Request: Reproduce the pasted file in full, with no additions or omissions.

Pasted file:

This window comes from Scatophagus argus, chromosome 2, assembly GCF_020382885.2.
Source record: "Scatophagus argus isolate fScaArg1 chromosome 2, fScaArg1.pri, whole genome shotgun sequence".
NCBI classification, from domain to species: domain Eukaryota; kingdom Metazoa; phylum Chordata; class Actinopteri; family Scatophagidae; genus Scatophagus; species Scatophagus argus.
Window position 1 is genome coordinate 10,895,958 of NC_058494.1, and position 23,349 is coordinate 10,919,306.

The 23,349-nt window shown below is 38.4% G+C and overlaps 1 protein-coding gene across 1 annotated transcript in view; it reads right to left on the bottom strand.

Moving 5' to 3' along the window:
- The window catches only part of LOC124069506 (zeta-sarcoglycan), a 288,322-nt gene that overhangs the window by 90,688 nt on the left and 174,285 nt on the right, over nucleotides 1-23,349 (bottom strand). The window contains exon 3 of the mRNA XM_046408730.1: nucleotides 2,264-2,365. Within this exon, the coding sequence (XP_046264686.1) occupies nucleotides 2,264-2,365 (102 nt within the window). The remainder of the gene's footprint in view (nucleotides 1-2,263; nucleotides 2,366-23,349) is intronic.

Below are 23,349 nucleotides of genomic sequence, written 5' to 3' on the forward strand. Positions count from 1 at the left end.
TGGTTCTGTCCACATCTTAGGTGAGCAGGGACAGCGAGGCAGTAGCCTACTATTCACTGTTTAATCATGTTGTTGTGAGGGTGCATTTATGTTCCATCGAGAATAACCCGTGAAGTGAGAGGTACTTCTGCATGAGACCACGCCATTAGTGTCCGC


This window comes from Scatophagus argus, chromosome 2, assembly GCF_020382885.2.
Source record: "Scatophagus argus isolate fScaArg1 chromosome 2, fScaArg1.pri, whole genome shotgun sequence".
NCBI classification, from domain to species: domain Eukaryota; kingdom Metazoa; phylum Chordata; class Actinopteri; family Scatophagidae; genus Scatophagus; species Scatophagus argus.
Window position 1 is genome coordinate 10,895,958 of NC_058494.1, and position 23,349 is coordinate 10,919,306.

The 23,349-nt window shown below is 38.4% G+C and overlaps 1 protein-coding gene across 1 annotated transcript in view; it reads right to left on the bottom strand.

Moving 5' to 3' along the window:
- The window catches only part of LOC124069506 (zeta-sarcoglycan), a 288,322-nt gene that overhangs the window by 90,688 nt on the left and 174,285 nt on the right, over nucleotides 1-23,349 (bottom strand). The window contains exon 3 of the mRNA XM_046408730.1: nucleotides 2,264-2,365. Within this exon, the coding sequence (XP_046264686.1) occupies nucleotides 2,264-2,365 (102 nt within the window). The remainder of the gene's footprint in view (nucleotides 1-2,263; nucleotides 2,366-23,349) is intronic.

Below are 23,349 nucleotides of genomic sequence, written 5' to 3' on the forward strand. Positions count from 1 at the left end.
TGGTTCTGTCCACATCTTAGGTGAGCAGGGACAGCGAGGCAGTAGCCTACTATTCACTGTTTAATCATGTTGTTGTGAGGGTGCATTTATGTTCCATCGAGAATAACCCGTGAAGTGAGAGGTACTTCTGCATGAGACCACGCCATTAGTGTCCGC